New Sky Map Showing 4.4 Million Galaxies

Photo: Annalisa Bonafede The coma cluster is 300 million light-years from Earth

Photo: Annalisa Bonafede The coma cluster is 300 million light-years from Earth and consists of over 1,000 galaxies, shown here in radio and infrared fields. The radio data make the radiation from the high-energy particles that penetrate the magnetized space between galaxies visible.

For 7 years, an international research team that included the Hamburg Observatory of Universität Hamburg gathered data for a new sky map depicting 4.4 million galaxies. Previously, these galaxies were unknown. The map has now been published in the journal "Astronomy & Astrophysics".

This discovery was possible by the largest-ever radio telescope LOFAR (Low Frequency Array), which has receiving stations in 7 European countries. Researchers mapped a fourth of the northern sky within the radio wave area and are now publishing the data. Most of the objects on the new map are billions of light-years away. Generally, the map shows galaxies that contain massive black holes or areas with very dense constellations at their center.

The enormous amount of data covers recordings from 3,500 hours of observation and has a volume of 8 petabytes, which is roughly the storage capacity of 20,000 laptops. And yet the data covers only 27 percent of northern space, which LOFAR will ultimately document completely. The measurements already provide new opportunities for researching the emergence of black holes and stars. The LOFAR data also yield new knowledge about colliding galaxy clusters containing hundreds to thousands of galaxies and new insights into magnetic fields and high-energy particles in the Universe.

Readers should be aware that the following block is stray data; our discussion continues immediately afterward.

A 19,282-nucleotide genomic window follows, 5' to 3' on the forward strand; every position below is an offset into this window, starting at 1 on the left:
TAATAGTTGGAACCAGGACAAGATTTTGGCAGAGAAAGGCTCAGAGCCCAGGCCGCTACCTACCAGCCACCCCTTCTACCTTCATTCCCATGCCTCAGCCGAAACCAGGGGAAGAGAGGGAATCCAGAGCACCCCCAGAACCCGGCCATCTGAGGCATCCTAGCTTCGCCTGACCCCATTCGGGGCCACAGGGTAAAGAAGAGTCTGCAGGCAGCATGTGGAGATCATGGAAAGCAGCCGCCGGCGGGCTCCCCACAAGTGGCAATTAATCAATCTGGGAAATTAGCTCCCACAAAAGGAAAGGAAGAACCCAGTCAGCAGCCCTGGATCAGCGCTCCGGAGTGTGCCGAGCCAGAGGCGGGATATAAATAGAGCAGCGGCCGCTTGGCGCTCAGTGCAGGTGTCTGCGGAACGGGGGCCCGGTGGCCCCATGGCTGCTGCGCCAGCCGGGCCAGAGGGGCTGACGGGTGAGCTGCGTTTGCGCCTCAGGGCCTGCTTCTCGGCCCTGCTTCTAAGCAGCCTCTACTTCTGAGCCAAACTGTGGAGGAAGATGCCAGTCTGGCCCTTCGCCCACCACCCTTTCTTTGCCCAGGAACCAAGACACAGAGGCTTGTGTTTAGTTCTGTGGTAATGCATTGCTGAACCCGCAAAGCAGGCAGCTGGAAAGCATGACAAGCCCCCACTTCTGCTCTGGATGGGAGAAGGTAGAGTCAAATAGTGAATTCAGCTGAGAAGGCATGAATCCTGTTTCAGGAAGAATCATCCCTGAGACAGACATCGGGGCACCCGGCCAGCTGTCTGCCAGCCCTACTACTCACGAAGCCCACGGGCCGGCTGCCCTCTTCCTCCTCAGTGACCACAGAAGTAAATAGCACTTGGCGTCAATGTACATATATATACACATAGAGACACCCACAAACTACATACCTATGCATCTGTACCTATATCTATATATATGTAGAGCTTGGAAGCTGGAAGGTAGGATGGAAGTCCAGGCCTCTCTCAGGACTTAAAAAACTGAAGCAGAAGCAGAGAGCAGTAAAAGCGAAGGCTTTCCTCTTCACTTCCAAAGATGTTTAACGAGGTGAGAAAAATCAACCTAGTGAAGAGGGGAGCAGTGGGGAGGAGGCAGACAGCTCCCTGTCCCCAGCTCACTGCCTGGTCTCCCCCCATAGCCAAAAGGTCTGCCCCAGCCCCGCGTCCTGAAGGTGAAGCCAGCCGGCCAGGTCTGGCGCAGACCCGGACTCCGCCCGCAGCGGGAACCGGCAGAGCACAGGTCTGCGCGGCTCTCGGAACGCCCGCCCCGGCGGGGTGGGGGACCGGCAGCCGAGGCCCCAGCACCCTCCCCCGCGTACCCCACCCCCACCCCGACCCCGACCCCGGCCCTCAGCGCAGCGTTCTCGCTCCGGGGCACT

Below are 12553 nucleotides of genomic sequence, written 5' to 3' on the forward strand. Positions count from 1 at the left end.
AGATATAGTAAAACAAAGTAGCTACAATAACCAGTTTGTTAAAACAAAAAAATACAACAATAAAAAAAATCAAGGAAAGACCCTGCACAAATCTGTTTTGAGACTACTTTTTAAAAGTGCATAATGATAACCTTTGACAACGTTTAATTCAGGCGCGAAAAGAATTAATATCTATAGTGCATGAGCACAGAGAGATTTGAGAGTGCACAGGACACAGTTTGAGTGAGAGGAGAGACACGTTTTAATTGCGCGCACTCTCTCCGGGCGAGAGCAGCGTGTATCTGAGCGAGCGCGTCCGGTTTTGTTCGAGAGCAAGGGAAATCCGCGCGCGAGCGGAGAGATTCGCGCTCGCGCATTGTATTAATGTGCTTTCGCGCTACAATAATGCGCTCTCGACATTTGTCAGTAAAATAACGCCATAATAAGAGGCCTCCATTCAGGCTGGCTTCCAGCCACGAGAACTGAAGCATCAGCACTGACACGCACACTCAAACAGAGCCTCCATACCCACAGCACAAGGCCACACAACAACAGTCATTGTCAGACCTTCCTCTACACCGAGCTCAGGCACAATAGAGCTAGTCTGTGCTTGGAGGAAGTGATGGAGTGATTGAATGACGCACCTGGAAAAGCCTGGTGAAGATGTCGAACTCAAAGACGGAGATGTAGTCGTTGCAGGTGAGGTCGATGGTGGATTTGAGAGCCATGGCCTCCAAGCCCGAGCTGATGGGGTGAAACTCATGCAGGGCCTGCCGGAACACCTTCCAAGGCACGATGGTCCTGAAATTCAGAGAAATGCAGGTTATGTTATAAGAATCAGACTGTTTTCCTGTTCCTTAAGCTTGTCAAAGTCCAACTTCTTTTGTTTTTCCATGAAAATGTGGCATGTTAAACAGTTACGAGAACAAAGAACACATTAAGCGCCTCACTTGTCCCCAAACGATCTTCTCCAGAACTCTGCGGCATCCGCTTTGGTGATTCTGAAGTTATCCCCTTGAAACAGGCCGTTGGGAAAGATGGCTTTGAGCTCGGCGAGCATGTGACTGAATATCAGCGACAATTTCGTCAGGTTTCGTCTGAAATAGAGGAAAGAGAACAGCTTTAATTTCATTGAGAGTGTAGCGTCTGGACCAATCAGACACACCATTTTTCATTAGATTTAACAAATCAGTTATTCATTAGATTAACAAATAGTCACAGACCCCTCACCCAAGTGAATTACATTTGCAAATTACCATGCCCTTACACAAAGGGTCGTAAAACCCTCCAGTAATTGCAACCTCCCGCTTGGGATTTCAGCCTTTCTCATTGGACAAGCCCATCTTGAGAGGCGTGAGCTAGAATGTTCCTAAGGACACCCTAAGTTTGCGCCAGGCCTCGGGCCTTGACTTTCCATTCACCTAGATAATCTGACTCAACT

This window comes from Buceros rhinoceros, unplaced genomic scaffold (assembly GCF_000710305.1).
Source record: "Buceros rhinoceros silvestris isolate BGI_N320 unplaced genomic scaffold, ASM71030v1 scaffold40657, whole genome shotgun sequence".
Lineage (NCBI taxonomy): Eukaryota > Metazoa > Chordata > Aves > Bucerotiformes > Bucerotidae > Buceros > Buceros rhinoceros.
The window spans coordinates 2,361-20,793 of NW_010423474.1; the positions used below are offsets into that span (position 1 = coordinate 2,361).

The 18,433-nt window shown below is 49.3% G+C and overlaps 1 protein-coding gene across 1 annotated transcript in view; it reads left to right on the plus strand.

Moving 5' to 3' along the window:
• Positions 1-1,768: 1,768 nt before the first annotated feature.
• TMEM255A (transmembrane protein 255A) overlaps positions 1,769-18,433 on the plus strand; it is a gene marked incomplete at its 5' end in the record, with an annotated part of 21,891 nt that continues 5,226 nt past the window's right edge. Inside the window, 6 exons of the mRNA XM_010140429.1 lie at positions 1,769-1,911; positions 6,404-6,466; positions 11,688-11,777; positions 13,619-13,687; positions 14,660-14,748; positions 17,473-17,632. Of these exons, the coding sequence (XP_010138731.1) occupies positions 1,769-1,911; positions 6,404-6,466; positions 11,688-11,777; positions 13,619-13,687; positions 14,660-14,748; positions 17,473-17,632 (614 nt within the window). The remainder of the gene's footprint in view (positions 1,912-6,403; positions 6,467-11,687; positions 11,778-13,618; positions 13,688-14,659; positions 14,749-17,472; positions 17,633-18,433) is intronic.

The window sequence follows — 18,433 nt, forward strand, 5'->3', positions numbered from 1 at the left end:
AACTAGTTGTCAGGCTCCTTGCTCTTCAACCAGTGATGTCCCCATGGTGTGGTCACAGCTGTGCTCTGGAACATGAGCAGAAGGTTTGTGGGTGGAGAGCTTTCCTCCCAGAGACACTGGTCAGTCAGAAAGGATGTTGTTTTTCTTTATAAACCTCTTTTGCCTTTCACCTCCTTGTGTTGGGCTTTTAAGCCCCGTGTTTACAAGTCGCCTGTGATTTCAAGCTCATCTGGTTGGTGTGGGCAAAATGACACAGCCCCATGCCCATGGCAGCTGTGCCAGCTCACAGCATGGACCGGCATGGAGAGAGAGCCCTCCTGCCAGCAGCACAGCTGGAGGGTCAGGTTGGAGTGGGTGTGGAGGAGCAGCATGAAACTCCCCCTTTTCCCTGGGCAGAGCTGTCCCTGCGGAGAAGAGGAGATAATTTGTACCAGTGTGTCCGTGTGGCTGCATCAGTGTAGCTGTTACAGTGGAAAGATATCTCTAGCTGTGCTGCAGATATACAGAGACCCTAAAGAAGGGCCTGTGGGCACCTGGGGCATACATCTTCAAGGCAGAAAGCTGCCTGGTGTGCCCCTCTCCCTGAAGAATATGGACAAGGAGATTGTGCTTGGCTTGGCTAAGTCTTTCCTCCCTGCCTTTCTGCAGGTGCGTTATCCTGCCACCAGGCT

The data generated by LOFAR are available for further evaluation to researchers the world over and have also been used by several scientific groups in the past years. In Hamburg, the team headed by Marcus Brüggen is working with these data sets. Marcus Brüggen ist an astrophysicist at the Hamburg Observatory and, jointly with Bielefeld University, responsible for the LOFAR station in Norderstedt. The researchers in Hamburg are taking an especial look at gigantic radio sources that are a million light-years in length. In this way, they want to research the origins of magnetic fields.

-The completely innovative technology of the LOFAR radio telescope and the participation in this international project make it possible for us to make important contributions to the research on cosmic magnetic fields. This is also an important research project in the Cluster of Excellence Quantum Universe,- says Marcus Brüggen. It is already clear from the data that the magnetic fields in the Universe must have developed their current strength quite early, for chaotic gaseous movements strengthen magnetic fields very quickly. This process has been dubbed -dynamo.-

Original publication

T. W. Shimwell, M. J. Hardcastle, C. Tasse, P. N. Best, H. J. A. Röttgering, W. L. Williams, A. Botteon, A. Drabent, A. Mechev, A. Shulevski, R. J. van Weeren et al.: The LOFAR Two-metre Sky Survey (LoTSS). V. Second data release. Astronomy & Astrophysics (2022), DOI:

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